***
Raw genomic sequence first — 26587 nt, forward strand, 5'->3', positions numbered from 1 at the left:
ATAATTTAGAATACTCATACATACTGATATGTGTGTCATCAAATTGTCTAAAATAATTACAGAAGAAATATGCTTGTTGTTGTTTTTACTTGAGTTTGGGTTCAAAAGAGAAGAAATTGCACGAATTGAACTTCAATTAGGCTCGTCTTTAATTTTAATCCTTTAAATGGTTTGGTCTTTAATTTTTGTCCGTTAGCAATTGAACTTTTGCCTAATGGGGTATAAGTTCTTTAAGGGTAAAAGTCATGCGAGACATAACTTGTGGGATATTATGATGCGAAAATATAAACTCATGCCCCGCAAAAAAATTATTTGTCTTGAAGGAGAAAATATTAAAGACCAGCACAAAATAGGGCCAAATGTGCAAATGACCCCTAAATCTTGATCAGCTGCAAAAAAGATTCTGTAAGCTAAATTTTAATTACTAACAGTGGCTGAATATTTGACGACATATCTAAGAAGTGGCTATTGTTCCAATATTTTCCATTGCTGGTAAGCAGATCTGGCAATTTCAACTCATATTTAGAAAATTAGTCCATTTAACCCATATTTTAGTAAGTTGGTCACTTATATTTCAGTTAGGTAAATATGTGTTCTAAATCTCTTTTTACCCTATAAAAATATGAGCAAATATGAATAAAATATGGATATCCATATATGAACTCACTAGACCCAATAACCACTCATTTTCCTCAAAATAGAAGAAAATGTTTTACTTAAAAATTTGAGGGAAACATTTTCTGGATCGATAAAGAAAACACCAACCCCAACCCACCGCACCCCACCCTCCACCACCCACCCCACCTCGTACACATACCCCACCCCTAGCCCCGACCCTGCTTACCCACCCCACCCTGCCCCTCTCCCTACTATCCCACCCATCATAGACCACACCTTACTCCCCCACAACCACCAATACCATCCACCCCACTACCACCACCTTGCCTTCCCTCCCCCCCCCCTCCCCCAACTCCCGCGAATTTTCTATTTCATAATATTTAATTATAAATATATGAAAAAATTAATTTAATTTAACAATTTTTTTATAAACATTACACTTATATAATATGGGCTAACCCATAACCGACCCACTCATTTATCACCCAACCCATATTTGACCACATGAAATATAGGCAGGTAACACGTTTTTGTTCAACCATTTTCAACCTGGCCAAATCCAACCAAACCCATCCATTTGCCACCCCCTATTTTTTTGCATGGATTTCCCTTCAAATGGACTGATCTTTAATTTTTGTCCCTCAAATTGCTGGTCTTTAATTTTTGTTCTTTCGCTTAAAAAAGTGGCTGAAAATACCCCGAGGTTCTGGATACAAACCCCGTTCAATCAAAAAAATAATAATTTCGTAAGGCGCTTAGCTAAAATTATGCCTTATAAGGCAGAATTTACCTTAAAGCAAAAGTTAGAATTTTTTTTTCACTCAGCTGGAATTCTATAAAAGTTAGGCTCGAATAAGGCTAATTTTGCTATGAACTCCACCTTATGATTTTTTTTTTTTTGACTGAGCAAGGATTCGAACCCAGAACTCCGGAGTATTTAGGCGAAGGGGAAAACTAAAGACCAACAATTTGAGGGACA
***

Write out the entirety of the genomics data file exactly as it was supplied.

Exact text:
Raw genomic sequence first — 26587 nt, forward strand, 5'->3', positions numbered from 1 at the left:
ATAATTTAGAATACTCATACATACTGATATGTGTGTCATCAAATTGTCTAAAATAATTACAGAAGAAATATGCTTGTTGTTGTTTTTACTTGAGTTTGGGTTCAAAAGAGAAGAAATTGCACGAATTGAACTTCAATTAGGCTCGTCTTTAATTTTAATCCTTTAAATGGTTTGGTCTTTAATTTTTGTCCGTTAGCAATTGAACTTTTGCCTAATGGGGTATAAGTTCTTTAAGGGTAAAAGTCATGCGAGACATAACTTGTGGGATATTATGATGCGAAAATATAAACTCATGCCCCGCAAAAAAATTATTTGTCTTGAAGGAGAAAATATTAAAGACCAGCACAAAATAGGGCCAAATGTGCAAATGACCCCTAAATCTTGATCAGCTGCAAAAAAGATTCTGTAAGCTAAATTTTAATTACTAACAGTGGCTGAATATTTGACGACATATCTAAGAAGTGGCTATTGTTCCAATATTTTCCATTGCTGGTAAGCAGATCTGGCAATTTCAACTCATATTTAGAAAATTAGTCCATTTAACCCATATTTTAGTAAGTTGGTCACTTATATTTCAGTTAGGTAAATATGTGTTCTAAATCTCTTTTTACCCTATAAAAATATGAGCAAATATGAATAAAATATGGATATCCATATATGAACTCACTAGACCCAATAACCACTCATTTTCCTCAAAATAGAAGAAAATGTTTTACTTAAAAATTTGAGGGAAACATTTTCTGGATCGATAAAGAAAACACCAACCCCAACCCACCGCACCCCACCCTCCACCACCCACCCCACCTCGTACACATACCCCACCCCTAGCCCCGACCCTGCTTACCCACCCCACCCTGCCCCTCTCCCTACTATCCCACCCATCATAGACCACACCTTACTCCCCCACAACCACCAATACCATCCACCCCACTACCACCACCTTGCCTTCCCTCCCCCCCCCCTCCCCCAACTCCCGCGAATTTTCTATTTCATAATATTTAATTATAAATATATGAAAAAATTAATTTAATTTAACAATTTTTTTATAAACATTACACTTATATAATATGGGCTAACCCATAACCGACCCACTCATTTATCACCCAACCCATATTTGACCACATGAAATATAGGCAGGTAACACGTTTTTGTTCAACCATTTTCAACCTGGCCAAATCCAACCAAACCCATCCATTTGCCACCCCCTATTTTTTTGCATGGATTTCCCTTCAAATGGACTGATCTTTAATTTTTGTCCCTCAAATTGCTGGTCTTTAATTTTTGTTCTTTCGCTTAAAAAAGTGGCTGAAAATACCCCGAGGTTCTGGATACAAACCCCGTTCAATCAAAAAAATAATAATTTCGTAAGGCGCTTAGCTAAAATTATGCCTTATAAGGCAGAATTTACCTTAAAGCAAAAGTTAGAATTTTTTTTTCACTCAGCTGGAATTCTATAAAAGTTAGGCTCGAATAAGGCTAATTTTGCTATGAACTCCACCTTATGATTTTTTTTTTTTTGACTGAGCAAGGATTCGAACCCAGAACTCCGGAGTATTTAGGCGAAGGGGAAAACTAAAGACCAACAATTTGAGGGACA